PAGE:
to charge 44 recently arrested suspects with rioting offenses. The downright provocative move, which was presumably aimed at signaling the government’s obedience to Beijing, was immediately decried
by prosecution lawyers as a breach in mandated practices and as evidence of the prosecution’s politicization.
The same dynamics apply for many post-Handover, Chinese colonial laws. Article 1 of the Basic Law, which states that Hong Kong “is an inalienable part of the People's Republic of China”, has been used
in a very dubious and arbitrary manner to ban Hong Kong independence parties and to bar pro-independence candidates from participating in the election process.
The planned extradition bill
, which prompted the current political crisis, and the ongoing national anthem bill
, are other examples of laws that would be so unpopular and detrimental to public interest that no politician in their right mind would have dared proposing them in a moderately democratic system.
Had it not been for the efforts of institutionally marginalized pan-democratic legislators who did everything in their power to delay the extradition bill, protest organizers, the millions who took to the streets on different occasions, and those who stood on the frontline, the government would soon be extraditing people to China “in accordance with the law”. Soon, Hong Kong people caught disrespecting the national anthem that is being forced on them may be handed jail sentences “in accordance with the law”.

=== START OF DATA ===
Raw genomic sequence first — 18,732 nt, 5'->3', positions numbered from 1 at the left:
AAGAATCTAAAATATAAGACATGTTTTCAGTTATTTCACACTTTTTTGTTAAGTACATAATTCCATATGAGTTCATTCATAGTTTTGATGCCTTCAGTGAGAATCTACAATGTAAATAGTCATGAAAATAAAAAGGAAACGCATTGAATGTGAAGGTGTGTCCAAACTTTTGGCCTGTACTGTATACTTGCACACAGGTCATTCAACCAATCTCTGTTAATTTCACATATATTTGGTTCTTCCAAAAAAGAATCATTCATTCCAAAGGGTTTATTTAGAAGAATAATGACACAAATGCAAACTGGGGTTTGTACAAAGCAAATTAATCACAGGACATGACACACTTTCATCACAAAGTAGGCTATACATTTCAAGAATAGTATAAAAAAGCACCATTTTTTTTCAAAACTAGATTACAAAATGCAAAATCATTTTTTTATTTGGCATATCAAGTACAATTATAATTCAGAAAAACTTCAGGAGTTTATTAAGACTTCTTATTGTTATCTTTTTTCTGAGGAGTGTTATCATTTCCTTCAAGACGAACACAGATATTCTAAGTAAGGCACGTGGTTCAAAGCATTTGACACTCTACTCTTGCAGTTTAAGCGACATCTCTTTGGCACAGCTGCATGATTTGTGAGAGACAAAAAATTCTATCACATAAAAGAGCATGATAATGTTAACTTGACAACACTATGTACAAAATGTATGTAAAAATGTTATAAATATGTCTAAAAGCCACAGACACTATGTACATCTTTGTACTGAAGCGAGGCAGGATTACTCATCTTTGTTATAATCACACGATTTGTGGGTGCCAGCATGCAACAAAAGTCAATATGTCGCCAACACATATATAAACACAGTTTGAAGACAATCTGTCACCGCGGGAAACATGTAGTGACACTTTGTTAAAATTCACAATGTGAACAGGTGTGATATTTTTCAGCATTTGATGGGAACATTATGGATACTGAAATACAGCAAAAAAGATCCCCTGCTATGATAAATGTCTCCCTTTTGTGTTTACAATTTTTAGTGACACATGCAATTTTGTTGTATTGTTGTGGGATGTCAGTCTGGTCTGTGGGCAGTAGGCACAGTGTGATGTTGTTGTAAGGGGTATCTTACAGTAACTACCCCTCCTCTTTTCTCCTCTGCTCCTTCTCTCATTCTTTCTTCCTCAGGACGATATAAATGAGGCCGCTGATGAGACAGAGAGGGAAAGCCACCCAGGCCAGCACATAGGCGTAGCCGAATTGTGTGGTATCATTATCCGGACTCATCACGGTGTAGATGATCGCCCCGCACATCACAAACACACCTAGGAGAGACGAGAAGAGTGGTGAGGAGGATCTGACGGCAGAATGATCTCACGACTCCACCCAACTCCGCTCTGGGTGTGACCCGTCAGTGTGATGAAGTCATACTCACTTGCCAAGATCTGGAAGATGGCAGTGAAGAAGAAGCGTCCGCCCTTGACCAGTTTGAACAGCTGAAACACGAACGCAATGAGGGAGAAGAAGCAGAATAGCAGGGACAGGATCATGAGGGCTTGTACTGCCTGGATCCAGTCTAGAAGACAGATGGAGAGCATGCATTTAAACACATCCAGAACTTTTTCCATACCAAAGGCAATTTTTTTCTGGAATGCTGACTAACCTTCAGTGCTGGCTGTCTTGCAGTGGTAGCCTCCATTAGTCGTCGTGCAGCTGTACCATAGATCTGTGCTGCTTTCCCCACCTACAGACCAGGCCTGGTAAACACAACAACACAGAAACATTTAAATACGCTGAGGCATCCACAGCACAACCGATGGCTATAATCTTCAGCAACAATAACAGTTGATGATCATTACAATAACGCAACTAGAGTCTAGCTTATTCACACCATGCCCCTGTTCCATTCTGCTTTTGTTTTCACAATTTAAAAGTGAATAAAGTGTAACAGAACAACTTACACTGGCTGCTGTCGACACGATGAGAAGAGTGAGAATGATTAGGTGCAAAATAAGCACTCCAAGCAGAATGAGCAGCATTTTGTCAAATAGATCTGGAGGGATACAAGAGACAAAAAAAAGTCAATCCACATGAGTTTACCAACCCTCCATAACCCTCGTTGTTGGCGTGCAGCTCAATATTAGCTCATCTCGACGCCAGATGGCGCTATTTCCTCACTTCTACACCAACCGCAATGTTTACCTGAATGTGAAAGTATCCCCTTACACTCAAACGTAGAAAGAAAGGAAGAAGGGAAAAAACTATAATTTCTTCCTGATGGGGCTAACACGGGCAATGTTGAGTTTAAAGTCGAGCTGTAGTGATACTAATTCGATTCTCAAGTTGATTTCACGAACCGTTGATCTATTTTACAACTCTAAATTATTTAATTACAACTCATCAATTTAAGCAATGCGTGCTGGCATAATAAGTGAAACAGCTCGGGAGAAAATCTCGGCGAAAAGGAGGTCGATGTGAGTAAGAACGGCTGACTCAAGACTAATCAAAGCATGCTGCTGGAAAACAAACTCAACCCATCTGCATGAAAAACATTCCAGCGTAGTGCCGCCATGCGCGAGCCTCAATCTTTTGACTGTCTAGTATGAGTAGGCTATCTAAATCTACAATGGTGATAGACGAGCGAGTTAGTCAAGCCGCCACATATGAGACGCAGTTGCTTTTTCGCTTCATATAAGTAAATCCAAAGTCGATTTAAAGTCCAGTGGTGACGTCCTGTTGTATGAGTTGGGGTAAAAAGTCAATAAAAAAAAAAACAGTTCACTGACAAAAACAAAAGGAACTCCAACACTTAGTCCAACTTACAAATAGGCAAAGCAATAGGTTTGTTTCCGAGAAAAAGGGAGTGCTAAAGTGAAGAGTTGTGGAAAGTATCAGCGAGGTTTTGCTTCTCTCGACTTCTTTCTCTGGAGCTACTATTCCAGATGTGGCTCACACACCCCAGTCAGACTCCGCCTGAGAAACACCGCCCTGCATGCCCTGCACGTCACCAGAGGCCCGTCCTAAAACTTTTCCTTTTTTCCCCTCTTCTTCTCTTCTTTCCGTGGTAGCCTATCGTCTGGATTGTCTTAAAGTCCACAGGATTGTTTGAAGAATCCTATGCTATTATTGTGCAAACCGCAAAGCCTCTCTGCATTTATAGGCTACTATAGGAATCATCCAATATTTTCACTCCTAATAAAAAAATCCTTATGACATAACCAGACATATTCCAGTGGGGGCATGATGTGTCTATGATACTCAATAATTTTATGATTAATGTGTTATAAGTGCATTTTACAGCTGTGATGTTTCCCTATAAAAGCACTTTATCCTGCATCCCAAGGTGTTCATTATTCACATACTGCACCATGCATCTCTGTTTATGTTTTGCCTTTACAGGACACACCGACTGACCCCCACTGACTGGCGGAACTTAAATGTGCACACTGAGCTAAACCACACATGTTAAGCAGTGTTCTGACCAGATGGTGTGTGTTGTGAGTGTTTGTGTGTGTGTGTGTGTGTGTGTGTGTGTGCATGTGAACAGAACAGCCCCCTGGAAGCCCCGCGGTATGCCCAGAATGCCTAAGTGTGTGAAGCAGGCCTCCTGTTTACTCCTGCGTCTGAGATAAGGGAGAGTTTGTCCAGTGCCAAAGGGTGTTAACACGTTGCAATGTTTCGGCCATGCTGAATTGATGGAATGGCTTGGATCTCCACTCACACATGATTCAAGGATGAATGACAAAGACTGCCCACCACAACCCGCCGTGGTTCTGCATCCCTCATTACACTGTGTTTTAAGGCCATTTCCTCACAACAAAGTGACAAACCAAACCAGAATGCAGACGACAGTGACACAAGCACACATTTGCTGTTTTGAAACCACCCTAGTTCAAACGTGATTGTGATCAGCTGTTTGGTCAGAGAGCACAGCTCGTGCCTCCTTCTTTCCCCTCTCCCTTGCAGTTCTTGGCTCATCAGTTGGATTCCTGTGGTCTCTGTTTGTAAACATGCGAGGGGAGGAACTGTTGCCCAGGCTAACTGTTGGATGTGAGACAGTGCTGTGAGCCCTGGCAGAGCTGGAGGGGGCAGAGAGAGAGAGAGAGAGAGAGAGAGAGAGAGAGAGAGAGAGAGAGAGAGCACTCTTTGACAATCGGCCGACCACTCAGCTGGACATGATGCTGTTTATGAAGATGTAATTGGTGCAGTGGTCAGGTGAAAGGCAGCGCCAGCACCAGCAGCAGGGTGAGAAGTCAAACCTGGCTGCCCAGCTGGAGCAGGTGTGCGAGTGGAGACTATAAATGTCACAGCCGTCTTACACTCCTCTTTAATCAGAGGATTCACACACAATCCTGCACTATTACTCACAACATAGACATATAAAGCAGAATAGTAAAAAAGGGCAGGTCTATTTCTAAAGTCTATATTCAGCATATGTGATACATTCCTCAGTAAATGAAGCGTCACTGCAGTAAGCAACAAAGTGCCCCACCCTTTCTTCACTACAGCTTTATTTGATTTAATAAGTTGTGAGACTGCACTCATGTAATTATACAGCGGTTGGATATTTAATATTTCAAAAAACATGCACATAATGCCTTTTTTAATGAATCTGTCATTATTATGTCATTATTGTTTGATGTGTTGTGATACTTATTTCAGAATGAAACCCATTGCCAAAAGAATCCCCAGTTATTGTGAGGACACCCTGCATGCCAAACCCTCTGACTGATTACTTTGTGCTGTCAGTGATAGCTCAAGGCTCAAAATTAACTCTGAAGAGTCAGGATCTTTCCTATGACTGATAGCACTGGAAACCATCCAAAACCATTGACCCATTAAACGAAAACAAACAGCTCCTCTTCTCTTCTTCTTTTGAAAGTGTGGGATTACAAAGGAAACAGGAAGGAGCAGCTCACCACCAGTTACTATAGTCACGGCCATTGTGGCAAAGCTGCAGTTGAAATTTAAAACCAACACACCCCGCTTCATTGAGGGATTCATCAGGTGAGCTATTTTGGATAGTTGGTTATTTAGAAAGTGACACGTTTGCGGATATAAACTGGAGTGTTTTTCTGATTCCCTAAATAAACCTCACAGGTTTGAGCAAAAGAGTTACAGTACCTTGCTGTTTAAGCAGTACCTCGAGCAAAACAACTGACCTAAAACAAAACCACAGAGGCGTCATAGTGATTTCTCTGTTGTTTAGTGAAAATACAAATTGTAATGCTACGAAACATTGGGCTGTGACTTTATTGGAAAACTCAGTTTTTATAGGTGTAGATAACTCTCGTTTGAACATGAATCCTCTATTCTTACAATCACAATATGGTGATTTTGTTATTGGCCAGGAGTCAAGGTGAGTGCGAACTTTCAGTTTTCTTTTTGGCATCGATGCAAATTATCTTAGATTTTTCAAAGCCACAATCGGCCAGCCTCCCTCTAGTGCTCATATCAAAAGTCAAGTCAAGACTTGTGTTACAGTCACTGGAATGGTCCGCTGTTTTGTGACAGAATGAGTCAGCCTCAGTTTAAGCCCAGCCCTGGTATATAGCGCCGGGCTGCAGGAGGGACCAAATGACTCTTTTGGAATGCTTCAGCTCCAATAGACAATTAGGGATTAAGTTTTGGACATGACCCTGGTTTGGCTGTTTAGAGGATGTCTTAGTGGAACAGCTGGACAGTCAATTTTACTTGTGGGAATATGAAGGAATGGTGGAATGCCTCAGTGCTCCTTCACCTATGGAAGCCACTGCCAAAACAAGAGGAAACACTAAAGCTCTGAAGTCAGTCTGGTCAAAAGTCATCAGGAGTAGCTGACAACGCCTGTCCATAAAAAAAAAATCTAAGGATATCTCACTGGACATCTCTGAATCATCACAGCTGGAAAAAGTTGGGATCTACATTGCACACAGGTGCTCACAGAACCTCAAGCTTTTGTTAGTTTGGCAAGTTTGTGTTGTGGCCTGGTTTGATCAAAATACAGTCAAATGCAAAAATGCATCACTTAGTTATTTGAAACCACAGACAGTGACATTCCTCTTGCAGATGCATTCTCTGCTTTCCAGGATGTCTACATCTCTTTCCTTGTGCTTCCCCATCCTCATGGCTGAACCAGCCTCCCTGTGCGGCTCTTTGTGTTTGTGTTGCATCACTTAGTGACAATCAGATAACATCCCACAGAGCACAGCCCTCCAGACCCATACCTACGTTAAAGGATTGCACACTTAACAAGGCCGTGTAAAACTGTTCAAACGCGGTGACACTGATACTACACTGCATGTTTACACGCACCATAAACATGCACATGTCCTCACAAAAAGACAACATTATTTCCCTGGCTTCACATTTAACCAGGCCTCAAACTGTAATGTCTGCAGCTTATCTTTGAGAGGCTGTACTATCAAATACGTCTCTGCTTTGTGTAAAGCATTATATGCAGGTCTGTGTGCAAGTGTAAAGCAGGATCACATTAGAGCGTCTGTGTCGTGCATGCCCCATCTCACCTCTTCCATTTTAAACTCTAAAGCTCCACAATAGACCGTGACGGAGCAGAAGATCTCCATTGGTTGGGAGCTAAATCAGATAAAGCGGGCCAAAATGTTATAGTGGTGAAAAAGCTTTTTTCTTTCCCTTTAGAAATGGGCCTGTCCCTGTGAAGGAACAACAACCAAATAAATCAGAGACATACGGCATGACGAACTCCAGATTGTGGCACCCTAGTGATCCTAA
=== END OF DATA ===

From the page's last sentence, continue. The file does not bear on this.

Government officials have been punctuating their legal threats and legalistic arguments with their platitudinous “in accordance with the law”. But perhaps what this phrase really means is “in accordance with the will of the mighty few unfairly endowed with lawmaking powers”.
The bottom line is, the Basic Law, together with the political system it provides the legal basis for, is seriously flawed and has little legitimacy. And if the main source of law and the lawmaking system are devoid of legitimacy, the rule of law loses its value as a legitimating formula. It becomes a tool of oppression.
The government has been misleading the public for decades with chimeras like democracy, autonomy, and the rule of law. By now we all know the first two were never meant to happen. Perhaps it is also time we recognized Hong Kong’s authoritarian rule of law is little more than rule by law, albeit with an independent judiciary…for now.
There is no democracy without the rule of law. But there is also no rule of law without democracy.
Jean-François Dupré is a Canadian political scientist affiliated with Academia Sinica’s Institute of Sociology (Taiwan), and a permanent resident of Hong Kong. He has published widely on Hong Kong and Taiwan politics.
This article also appeared on The Stand News website